49ers Taylor

In Week 4, San Francisco 49ers quarterback Brian Hoyer attempted 13 passes to rookie wide receiver Trent Taylor — and 12 of the 13 were thrown on third down. Unfortunately for the Niners, only two of those 12 third-down passes to Taylor were completed and converted for a first down.

Sunday’s Week 4 loss to the Arizona Cardinals was more of the same for the winless San Francisco 49ers; the Niners accumulated far too many penalties, converted only 26 percent of their third-down attempts and failed to score a touchdown in a game for the third time this season.

 The 49ers now lead the league with 39 penalties after adding 13 penalties for 113 yards against Arizona.

Not counted in their penalty yardage was an offensive pass-interference call on wide receiver Trent Taylor — his second questionable PI penalty in two weeks — which nullified a touchdown reception by running back Matt Breida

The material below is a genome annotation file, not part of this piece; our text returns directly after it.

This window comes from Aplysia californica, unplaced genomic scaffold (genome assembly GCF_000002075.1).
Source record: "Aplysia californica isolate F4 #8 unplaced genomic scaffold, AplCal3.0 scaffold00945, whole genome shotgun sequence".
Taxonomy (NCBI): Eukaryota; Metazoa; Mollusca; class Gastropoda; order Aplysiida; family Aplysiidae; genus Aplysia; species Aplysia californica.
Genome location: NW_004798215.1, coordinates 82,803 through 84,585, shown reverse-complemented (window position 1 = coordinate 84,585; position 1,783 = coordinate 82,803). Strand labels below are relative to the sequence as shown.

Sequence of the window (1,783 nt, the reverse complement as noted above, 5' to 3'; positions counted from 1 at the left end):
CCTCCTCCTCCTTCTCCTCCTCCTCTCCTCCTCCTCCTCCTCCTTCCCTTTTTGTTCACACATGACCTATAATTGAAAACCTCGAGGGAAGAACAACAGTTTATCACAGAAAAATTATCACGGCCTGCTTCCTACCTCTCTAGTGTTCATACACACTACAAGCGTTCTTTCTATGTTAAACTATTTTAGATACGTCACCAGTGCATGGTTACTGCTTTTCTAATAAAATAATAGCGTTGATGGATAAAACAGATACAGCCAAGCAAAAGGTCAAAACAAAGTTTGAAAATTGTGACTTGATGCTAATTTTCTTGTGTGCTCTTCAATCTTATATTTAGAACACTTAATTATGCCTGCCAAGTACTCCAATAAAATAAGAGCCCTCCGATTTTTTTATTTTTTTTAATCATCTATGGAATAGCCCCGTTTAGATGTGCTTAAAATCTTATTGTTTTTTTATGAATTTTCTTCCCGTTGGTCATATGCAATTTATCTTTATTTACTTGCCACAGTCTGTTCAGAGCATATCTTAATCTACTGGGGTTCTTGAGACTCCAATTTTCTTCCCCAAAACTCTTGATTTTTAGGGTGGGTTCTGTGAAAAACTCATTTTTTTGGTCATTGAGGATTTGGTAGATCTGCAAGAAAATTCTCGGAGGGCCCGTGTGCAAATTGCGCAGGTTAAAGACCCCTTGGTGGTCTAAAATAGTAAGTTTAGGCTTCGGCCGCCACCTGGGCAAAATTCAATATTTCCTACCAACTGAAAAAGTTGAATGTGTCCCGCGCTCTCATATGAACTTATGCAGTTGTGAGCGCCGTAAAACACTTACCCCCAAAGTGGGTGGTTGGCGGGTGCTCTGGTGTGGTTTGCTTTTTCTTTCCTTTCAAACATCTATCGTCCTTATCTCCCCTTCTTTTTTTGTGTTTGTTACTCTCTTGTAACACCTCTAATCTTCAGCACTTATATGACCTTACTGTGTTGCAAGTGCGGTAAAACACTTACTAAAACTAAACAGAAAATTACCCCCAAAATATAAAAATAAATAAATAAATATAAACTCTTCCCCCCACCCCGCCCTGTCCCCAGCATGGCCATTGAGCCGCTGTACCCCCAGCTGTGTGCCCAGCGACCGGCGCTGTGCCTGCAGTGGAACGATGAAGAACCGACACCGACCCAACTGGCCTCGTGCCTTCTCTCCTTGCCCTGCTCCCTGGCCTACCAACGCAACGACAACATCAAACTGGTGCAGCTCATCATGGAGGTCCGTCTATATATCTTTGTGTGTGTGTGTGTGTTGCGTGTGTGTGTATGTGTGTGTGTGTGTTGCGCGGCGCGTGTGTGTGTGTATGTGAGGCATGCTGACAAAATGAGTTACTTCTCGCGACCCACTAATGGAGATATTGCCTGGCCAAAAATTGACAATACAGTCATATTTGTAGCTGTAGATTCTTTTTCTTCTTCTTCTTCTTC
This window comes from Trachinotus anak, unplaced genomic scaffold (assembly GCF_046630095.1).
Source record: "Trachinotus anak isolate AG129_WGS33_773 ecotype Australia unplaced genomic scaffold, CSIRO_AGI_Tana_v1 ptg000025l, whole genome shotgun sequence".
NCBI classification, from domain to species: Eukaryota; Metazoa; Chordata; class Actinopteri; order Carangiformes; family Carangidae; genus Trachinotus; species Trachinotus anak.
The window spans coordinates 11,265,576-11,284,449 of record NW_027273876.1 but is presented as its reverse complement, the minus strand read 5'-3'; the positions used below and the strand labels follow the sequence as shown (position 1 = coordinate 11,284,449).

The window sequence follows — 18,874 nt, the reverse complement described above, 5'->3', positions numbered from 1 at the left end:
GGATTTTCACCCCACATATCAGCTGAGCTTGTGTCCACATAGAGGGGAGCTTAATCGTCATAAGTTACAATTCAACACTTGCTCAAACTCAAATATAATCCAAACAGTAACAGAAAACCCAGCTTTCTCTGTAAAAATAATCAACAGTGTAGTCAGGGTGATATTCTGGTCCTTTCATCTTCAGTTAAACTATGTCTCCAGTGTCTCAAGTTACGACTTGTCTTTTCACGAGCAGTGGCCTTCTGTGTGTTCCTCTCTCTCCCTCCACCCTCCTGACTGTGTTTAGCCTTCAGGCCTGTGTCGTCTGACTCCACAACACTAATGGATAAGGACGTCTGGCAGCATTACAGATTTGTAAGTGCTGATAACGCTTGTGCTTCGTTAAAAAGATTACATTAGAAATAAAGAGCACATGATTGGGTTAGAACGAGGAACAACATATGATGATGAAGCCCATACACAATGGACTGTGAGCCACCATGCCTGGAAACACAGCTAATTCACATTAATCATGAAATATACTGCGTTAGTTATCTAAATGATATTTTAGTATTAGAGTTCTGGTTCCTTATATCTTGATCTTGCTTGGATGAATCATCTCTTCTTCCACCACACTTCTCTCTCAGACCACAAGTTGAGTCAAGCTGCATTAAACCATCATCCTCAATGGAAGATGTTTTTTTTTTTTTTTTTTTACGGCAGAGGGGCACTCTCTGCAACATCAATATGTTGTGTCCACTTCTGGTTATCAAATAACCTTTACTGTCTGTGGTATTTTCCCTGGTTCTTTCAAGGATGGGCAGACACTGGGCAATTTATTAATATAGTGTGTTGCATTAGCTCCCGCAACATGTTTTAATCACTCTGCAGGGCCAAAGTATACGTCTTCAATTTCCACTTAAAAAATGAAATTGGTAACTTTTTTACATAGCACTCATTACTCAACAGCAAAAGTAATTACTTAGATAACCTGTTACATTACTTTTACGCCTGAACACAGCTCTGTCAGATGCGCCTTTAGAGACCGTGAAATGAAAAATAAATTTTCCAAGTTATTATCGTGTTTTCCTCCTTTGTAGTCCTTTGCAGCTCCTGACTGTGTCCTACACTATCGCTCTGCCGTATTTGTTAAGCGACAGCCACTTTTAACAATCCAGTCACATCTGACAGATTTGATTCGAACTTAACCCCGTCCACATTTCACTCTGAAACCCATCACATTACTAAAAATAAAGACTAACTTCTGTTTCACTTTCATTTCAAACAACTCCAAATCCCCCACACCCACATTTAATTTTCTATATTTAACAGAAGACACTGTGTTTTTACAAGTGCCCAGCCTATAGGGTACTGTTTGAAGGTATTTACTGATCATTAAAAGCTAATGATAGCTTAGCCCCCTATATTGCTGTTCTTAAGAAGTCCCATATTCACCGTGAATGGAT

The 49ers were officially 5-of-19 on third-down attempts, which dropped the team to a 30-percent conversion rate for the season, which is third worst in the NFL.

What has become a common theme — and was perpetuated on Sunday with cornerback Patrick Peterson shadowing wide receiver Pierre Garçon — is quarterback Brian Hoyer’s reliance on Taylor on third down.

As soon as the ball is snapped on third down, Hoyer immediately looks to his slot receiver, and usually throws it to him regardless of coverage.

Not surprisingly, this strategy isn’t working.

The 49ers ran a total of 22 plays on third down — 19 official plays, and three plays negated by penalty. Twenty-one of the 22 plays were pass attempts, and 12 of the 21 passes were intended for Taylor. Taylor caught just four of those intended passes and converted just two for a first down, with an additional first down awarded due to a pass-interference penalty.

Also surprising was Taylor’s lack of usage on early downs. In a game where Hoyer threw over 30 passes on first and second down, only one of those passes was intended for his rookie wide receiver.

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About the Author: Chris Wilson

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